All of us make thousands of decisions day in, day out, from what sandwich to buy for lunch or which book to read, to what to do at the weekend. Most of these are subconscious, and we base them on our past experiences – such as what we enjoy, what we're good at, and how easy something is to do. But it's the bigger decisions – such as buying a house or a new car, or whether to apply for a new job – that can get us in a tangle!
I don't always find making big decisions that difficult. I tend to weigh up the options in a methodical way, and base my choices on fact rather than emotion or whim (although I do listen to my "gut" instinct, as well). My main problem, however, is I often get overwhelmed by the detail of putting my decisions into action. Rather than focusing on the bigger picture, and keeping the end goal in mind, I often become paralyzed by all the smaller decisions I have to make. I usually start off on the right foot, by making a To-Do List and ordering it by priority, but then I realize what a mammoth task lies before me and delay taking any further action for as long as possible!
I'm also guilty of worrying too much about the consequences of my decisions. I often think "what if?" – what if it's the wrong choice? What if things don't go to plan? What if I fail? But, although these are questions you need to consider when making important life choices, sometimes you just need to go for it. You shouldn't ignore these concerns, but often saying to yourself, "It'll work out. It always does," can help you come unstuck.
Looking at your decision from other points of view is a great way of putting your dilemma into perspective. For example, I often picture someone I admire in my head and think, "What would this person do in my situation?" And if I know someone who's made a similar decision, I'll go and ask for his or her advice.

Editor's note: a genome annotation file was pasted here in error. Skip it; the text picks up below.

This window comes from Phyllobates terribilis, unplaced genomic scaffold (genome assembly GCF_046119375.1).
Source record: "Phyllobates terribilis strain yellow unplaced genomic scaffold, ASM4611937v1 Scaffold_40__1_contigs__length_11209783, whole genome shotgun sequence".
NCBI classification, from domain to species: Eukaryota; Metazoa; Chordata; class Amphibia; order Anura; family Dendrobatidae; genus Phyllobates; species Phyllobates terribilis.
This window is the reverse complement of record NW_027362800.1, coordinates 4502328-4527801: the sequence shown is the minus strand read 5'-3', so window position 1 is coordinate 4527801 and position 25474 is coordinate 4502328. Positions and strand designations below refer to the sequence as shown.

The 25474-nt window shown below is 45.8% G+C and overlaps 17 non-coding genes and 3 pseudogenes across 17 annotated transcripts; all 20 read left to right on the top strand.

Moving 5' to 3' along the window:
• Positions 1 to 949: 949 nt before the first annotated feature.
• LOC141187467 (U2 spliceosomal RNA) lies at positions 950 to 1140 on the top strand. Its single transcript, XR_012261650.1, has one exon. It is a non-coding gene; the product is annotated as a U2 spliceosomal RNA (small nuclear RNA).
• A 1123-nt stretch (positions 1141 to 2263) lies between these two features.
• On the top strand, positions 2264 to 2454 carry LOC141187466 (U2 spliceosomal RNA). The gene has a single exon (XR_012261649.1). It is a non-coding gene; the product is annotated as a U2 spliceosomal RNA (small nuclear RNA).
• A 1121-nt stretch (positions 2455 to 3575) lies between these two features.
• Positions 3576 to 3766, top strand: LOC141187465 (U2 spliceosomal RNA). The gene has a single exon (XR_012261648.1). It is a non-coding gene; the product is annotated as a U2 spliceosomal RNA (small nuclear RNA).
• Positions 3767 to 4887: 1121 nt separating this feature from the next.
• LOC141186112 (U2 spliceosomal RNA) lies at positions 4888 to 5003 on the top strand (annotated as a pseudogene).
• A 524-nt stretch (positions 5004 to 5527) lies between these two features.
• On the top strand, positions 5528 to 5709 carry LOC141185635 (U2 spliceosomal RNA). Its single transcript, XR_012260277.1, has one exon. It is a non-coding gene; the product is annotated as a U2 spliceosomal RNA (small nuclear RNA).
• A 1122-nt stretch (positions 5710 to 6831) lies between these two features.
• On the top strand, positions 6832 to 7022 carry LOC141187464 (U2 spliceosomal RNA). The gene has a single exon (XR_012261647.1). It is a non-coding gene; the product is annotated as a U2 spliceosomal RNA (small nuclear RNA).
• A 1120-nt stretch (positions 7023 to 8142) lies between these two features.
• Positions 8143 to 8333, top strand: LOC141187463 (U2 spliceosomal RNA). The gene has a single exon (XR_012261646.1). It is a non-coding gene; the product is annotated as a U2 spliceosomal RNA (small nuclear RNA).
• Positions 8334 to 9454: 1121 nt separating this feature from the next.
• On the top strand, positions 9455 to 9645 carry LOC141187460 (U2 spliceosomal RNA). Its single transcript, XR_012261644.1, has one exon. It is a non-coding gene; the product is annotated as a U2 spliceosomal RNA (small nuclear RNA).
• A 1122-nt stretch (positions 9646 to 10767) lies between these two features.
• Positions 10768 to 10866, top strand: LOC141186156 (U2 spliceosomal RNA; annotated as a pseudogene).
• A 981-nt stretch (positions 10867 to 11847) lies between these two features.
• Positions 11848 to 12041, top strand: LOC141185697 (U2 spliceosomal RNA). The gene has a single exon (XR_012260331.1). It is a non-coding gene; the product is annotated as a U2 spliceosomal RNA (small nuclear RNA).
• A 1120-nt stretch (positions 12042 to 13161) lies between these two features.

If I'm struggling with a decision, another trick I use is to say to myself, "What's the worst that can happen?" Yes, buying a new house is going to impact on your life in numerous ways, but you can always move again if it doesn't suit. Same with a new job. Of course no one likes making the "wrong" choices, but the main thing is to be thorough in your research, and to go with the best decision you can based on the facts before you.
Another thing I do is to think of big decisions from the past, and remind myself how their importance has faded over the years. For instance, when I was at high school, I couldn't decide whether to study English Literature, English Language, or both. At that point, I didn't know what career I wanted, and I was petrified I would make the wrong choice. In hindsight, I realise that subject choices like this rarely matter unless, perhaps, you want to get a job as a vet or a lawyer. But, as I never had an interest in either of those fields, it was never an issue. (Incidentally, I ended up taking English Language, which is quite useful when you're an editor!)
Today's article is all about common decision-making mistakes. It includes some of the ones I've already mentioned, such as not putting your problem into perspective, procrastination and believing decisions are "make or break." We also look at pitfalls like not involving key stakeholders, the challenges of psychological bias, and how failing to communicate your decisions can negatively impact their success.
What common decision-making traps do you sometimes fall into, and how do you get yourself out? We'd love to hear from you, so please share your ideas below!
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